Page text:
This glamorous Serbian performance artist get chatting to me about her next event and mentioned she required a comedian for the bill. I told her I was one. Id wanted to do comedy for ages. She booked me for the opening 20 -minute slot and paid me in wine on the night. The room was filled with smoking and dusty antique furniture. I played my ballads on a rickety old miniature piano. There were a lot of candles. There was a French artist painting a picture of the evening on an easel and an actor doing one-to-one short plays in a closet. My act went well, people giggled plenty, and so I maintained doing it. I dont know if it was the nerves or inhaling the petroleum paints, but Ive rarely felt such a high.
Rachel Parris is at the Pleasance Dome, Edinburgh, 6-28 August

Nish Kumar

I played the cellar of the student union in November 2005. The room was normally used as a nightclub, so it stank of alcopops and sick. It was a sketch display marriage been working on for two months. The room was pretty packed, probably about 160 people in, including all both my friends. I remember a rising sense of panic. I frankly suppose I would have done a athlete if I hadnt been attached to my friend. We were playing Siamese twin in the opening song. Thats student comedy for you.
Nish Kumar is at the Pleasance Courtyard, Edinburgh, 6-28 August

Lou Sanders

My first gig was in a London pub which, years later, I was expelled from. I suspect for being too much of a legend. I felt the fear all over my body. Pre-gig, I couldnt eat my dinner. I thought that could be an upside of gigging: fewer calories. We were all brand new comics and all very scared, but much to my own bamboozlement they chuckled in all the right places. I thought: Well, this is easy. I should probably quit my day chore, take several lovers and scheme the movie rights right now. They booked me for the following week and, Im delighted to say, I died.
Lou Sanders is at the Pleasance Dome, Edinburgh, 3-28 August( not 17)

Vir Das

Vir
Booed off in 17 seconds Vir Das.

I did a 90 -minute show for a crowd of 800 people. It was in my final year of drama school. Id written a depict called Brown Men Cant Hump and did it in the college theatre. It was like my insurrection against how serious the acting programme was. Whats worse than bombing the first time you do comedy? Killing. Because you fail to realise that youre only get chuckles because youre cus, cracking inside jokes, and horsing around with friends. Then you try that stuff at an amateur night and get booed off in 17 seconds true story! But I can happily report that, since then, people who arent my friends now find me funny.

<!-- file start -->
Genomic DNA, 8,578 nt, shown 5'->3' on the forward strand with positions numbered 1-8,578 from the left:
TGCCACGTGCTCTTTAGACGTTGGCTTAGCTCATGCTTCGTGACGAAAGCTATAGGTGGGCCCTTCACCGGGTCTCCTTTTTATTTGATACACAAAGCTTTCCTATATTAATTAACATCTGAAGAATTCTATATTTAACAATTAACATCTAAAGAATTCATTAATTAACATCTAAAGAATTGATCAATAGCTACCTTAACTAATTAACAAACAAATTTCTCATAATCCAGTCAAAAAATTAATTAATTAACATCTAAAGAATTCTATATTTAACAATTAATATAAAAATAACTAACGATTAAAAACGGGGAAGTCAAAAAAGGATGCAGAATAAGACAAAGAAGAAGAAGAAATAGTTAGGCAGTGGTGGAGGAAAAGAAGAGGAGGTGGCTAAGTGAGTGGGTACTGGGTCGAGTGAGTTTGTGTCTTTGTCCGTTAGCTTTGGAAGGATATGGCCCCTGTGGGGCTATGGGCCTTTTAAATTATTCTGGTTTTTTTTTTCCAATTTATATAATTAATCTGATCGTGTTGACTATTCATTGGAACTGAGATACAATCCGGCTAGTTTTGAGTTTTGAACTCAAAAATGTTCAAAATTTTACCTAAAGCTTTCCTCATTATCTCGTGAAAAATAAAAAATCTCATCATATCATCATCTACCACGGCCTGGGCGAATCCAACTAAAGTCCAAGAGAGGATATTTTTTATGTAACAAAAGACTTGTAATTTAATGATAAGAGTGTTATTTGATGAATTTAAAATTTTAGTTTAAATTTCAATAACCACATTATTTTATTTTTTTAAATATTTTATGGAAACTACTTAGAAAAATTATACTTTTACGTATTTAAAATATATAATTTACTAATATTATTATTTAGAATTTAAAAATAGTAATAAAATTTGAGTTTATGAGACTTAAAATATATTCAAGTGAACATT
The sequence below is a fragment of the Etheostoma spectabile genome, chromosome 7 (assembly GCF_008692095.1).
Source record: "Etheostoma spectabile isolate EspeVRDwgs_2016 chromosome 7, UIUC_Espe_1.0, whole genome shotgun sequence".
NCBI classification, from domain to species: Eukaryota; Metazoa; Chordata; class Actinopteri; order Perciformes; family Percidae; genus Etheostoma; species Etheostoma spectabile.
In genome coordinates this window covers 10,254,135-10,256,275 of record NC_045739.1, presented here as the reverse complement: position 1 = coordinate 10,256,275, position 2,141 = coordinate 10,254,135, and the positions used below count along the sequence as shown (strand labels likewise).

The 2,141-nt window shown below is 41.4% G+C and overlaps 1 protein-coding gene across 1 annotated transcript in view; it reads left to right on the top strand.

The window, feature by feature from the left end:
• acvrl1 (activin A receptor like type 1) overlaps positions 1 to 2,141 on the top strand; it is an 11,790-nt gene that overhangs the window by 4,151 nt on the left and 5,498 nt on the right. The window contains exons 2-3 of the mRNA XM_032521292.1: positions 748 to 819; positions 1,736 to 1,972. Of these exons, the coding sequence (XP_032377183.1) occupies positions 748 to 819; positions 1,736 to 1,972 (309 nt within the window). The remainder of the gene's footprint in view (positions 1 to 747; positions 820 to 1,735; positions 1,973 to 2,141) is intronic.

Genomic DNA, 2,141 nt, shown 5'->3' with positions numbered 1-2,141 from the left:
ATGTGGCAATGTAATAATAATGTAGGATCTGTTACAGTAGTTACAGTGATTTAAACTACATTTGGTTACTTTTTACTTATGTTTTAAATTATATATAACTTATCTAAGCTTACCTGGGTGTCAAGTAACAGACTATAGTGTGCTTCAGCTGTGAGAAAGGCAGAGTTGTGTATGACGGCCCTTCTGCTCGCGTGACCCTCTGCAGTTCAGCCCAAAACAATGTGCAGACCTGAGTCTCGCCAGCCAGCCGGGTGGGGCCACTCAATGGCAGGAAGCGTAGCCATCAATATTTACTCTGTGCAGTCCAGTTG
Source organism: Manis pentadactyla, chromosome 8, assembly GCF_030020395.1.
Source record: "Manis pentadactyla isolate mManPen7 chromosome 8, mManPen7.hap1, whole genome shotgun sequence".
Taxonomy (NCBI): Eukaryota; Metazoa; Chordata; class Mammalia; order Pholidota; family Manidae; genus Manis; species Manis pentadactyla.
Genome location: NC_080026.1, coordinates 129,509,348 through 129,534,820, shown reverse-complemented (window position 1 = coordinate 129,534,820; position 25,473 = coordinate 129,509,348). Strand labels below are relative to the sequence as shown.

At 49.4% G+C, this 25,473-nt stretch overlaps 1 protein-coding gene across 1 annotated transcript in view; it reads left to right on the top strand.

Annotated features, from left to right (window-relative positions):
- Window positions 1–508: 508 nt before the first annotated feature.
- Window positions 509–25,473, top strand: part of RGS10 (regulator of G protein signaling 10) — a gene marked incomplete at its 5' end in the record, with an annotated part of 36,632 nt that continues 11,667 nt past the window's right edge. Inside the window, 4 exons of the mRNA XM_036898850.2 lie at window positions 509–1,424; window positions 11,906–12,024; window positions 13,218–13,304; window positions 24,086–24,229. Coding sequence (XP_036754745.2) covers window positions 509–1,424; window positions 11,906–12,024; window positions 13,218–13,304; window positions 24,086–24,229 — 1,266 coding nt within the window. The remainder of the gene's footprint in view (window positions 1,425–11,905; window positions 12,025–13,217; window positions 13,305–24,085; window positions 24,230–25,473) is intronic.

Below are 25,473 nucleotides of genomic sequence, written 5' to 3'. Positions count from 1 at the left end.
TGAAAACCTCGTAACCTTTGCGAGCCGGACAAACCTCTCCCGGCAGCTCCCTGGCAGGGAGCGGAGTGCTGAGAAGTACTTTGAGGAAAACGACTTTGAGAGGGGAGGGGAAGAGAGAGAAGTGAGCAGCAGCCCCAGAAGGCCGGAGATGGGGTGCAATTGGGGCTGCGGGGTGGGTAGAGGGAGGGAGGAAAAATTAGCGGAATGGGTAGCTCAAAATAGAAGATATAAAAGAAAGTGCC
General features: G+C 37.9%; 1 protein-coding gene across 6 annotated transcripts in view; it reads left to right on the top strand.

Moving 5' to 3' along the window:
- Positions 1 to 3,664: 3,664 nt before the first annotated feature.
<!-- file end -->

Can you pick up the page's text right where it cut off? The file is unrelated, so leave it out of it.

Vir Das is at Gilded Balloon Teviot and Gilded Balloon at the Museum, Edinburgh, 20 -2 8 August

Lucy Porter

In 1995, I played a comedy night at Alexanders Jazz Cafe in Chester. It was run by a double act “ve called the” Comedy Police and if the audience didnt like you, theyd screaming: Wooo-wooo-woooo! If the siren was loud enough, the sons in blue would beat you off the stage with rubber truncheons. I stammered out a few one-liners Id written, and a couple of bits about being short largely filched from Ronnie Corbett. The audience giggled rather than woo-wooed. I was so giddy with success that I bided for a few beverages and ended up missing my develop home. Sleeping rough at Chester station prepared me for the glamour of my subsequent showbiz career.
Lucy Porter is at the Pleasance, Edinburgh, 6-28 August( not 15 and 22)

Ellie Taylor

Ellie
Quit the day job Ellie Taylor. Photograph: Karla Gowlett

My first gig was at a little tavern in front of around 15 people, at least 13 of whom were co-workers I had pressured into coming to watch. Yep, I was that person in the office. I wore a tartan dress specifically so I could open by saying that I looked like a tin of shortbread. Classic biscuit-based observational slapstick. I rattled through my act in about 90 seconds, with my teeth sticking to my lips in anxiety. I objective by saying something about my home township in Essex being very cultured because it had the big three: New look, Nandos, Costa. It got a amazingly big laugh. I quit my day task a year later, much to everyones relief.
Ellie Taylor is at Just the Tonic at the Tron, Edinburgh, 4-28 August( not 15)

Seann Walsh

It was at the Marlborough theatre, a small space above a lesbian saloon in my home town of Brighton. It was a sell-out as one of the acts had brought a coachload of family and friends from Bournemouth. I was so nervous, I didnt say a word the working day. But my five-minute set went well. I now know thats because I was opening the second half, what we call the baby place. If Id been first on, I likely would have tanked. The guy from Bournemouth died

Jen Kirkman

Jen
Shame spiral Jen Kirkman in 2010. Photograph: Michael Schwartz/ WireImage

My first gig was in 1997 at a bar in Cambridge, Massachusetts. The demonstrate was a festivity of absurdist humour. I didnt have to do anything weird: “its just” expected that I wouldnt do anything hacky like tell overly punchline-driven gags about aircraft food. Smoking a cigarette takes me six minutes precisely the amount of day I was given. So I illuminate up and started to talk. I told a tale off of the top of my head about how it felt to graduate high school without having lost my virginity and the shame spiraling going on in my head during the course of its graduation rite. I didnt quite have punchlines, only honest assessments of my feelings. I got giggles and lots of other voices that let me know that the crowd understood me, sympathised with me, and fully supported my entire being. I naively assumed that this audience represented every single person in America. Thank God this is about my first time , not my worst time. Im still not ready to talk about that.

Jason Byrne